I recently attended the iMedia Brand Summit where top brands from around the country come together to share insights, trends and tips. The theme of the conference was "Marketing in an Always-On World," and couldn't be a more accurate statement about the landscape brands and marketers are in today.The good news? The scene is set for marketers and brands to really step up.
As marketers, there are a few challenges we are currently facing:
- Tackling the content conundrum
- How to master the art of storytelling
Great companies not only tell a story, but whenever they can, appeal to the emotions. As Adam Kleinberg, CEO of Traction stated, "companies have to stop treating customers like lab rats thinking, 'how can we just get a click,' and then stalking them around the internet endlessly with no shame."
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Here are a few things to remember:
- If you aren't intelligently retargeting and running advanced targeting through distribution, you should be. But that's not enough.
- If you aren't tracking your customers and delivering content that's relevant to them and their behavior, you should be. But that's not enough.
- If you aren't a player in programmatic, you should be. But that's not enough.
All the ad tech in the world isn't going to build a brand. It may drive more revenue. It may allow you to find like audiences to target after and increase your customers and database. It may allow you to automate lead nurturing campaigns and triggered email campaign spends, but what happens once you stop spending money?
Will your brand be remembered?
#1 In order to create disruption today, you have to create emotion.
At the end of the day, we are all humans. We have emotions. Susan Weinschenk, a.k.a. @thebrainlady, said that "good stories make a concept visual, tangible and personal." Great brands give customers a taste of what they offer and gently remind them to come back for more.
Apple doesn't have a gigantic button that says BUY NOW throughout their pages because they don't have to. They create a great experience and tell a great story so you just want to buy. Credit card companies don't share images of their credit cards, they share images of beautiful travel locations and yachts and fancy cars. They inspire a feeling of desire in their customers. Just take a look at Capital One's Pinterest board. Their tagline says it all: "Life's rewards can be pretty sweet. We're serving up inspiration and #rewards to help you get more!"
Skincare brand Dove's mission was to reach more women. After conducting a study, they found only 4% of women think they are beautiful. So what did they do about it? Dove decided to create content around this issue by targeting women's insecurities, and allowing users to displace negative banner images in social with positive messages. Dove's Facebook mentions increased by 71% and over 50% of the women who visited the app created a message. Dove disrupted the marketplace by creating emotion in women around the world.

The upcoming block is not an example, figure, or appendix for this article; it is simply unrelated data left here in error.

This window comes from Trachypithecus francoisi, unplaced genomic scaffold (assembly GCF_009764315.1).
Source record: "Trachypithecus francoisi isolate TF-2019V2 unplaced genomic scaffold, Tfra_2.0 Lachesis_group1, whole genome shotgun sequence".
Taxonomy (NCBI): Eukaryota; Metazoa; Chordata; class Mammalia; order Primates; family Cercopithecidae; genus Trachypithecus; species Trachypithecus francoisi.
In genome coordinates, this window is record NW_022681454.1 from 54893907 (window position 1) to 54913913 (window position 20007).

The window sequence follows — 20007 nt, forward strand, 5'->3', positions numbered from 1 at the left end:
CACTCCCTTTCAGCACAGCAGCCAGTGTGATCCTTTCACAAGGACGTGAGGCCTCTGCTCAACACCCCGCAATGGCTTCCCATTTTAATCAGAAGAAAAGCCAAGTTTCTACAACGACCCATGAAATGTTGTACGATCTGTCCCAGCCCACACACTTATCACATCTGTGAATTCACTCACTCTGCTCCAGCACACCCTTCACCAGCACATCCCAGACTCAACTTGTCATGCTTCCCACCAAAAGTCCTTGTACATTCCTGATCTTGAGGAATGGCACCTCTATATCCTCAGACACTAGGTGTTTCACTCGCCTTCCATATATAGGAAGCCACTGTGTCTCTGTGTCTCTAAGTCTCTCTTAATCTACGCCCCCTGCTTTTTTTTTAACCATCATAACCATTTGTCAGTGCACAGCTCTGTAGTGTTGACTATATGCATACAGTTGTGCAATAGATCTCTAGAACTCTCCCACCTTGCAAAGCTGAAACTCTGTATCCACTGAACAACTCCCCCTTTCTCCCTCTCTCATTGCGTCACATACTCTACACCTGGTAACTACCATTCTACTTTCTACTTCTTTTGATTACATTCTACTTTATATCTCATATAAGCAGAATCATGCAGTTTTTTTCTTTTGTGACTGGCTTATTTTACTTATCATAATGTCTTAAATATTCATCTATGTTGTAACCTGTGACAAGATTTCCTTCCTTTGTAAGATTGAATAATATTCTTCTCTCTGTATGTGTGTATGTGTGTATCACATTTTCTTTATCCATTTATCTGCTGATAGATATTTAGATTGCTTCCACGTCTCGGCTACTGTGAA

#2 In order to create disruption, brands must combine technology and customer insights to deliver a new experience.
Companies need to innovate. Gone are the days of static articles and :30 second videos. If you are a brand, how can you merge technology with customer insights?
Hellmann's did it by creating a new experience for customers called "recipe receipt." If Hellmann's was in a shopping cart, the POS software created a recipe with the other ingredients that was purchased.
The results? With installation in 100 cash registers around the world in 3 months, sales increased 44%. Take a look at this video clip below.
Kelly Moore Paints similarly built an application that allowed a user to choose paint colors from a palate swatch, and then save that color collection as an image that was sharable on Pinterest and Facebook. This not only created a massive content selection for Kelly Moore to use, but it inspired creativity and sharing. Kelly Moore Paints made it personal by combining technology and customer insights to deliver a new experience.
#3 In order to create disruption today, you have to enlist brand ambassadors.
When BuzzFeed started, their goal was (and still is) to create viral content. They are obsessed with entertaining, substantive content and social advertising. According to the CEO Jonah Peretti, BuzzFeed hires people who are tapped into the flow of culture on the web and know how to add their own ideas to the mix and create entertaining posts people love.
BuzzFeed understood that if they were going to be a publisher, than every single one of their employees has to publish. They also don't believe in only driving traffic where good journalists can't take the time to create robust stories OR creating content for just ad revenue which forces content creators to write new sections just because brands want to sponsor it (or so they say), and it shows.
There's growing value in sharing your brand's unique content on secondary platforms like LinkedIn and SlideShare. And the only people who can create distribute content are people, not brands. In order to create disruption, hire brand ambassadors who share and care.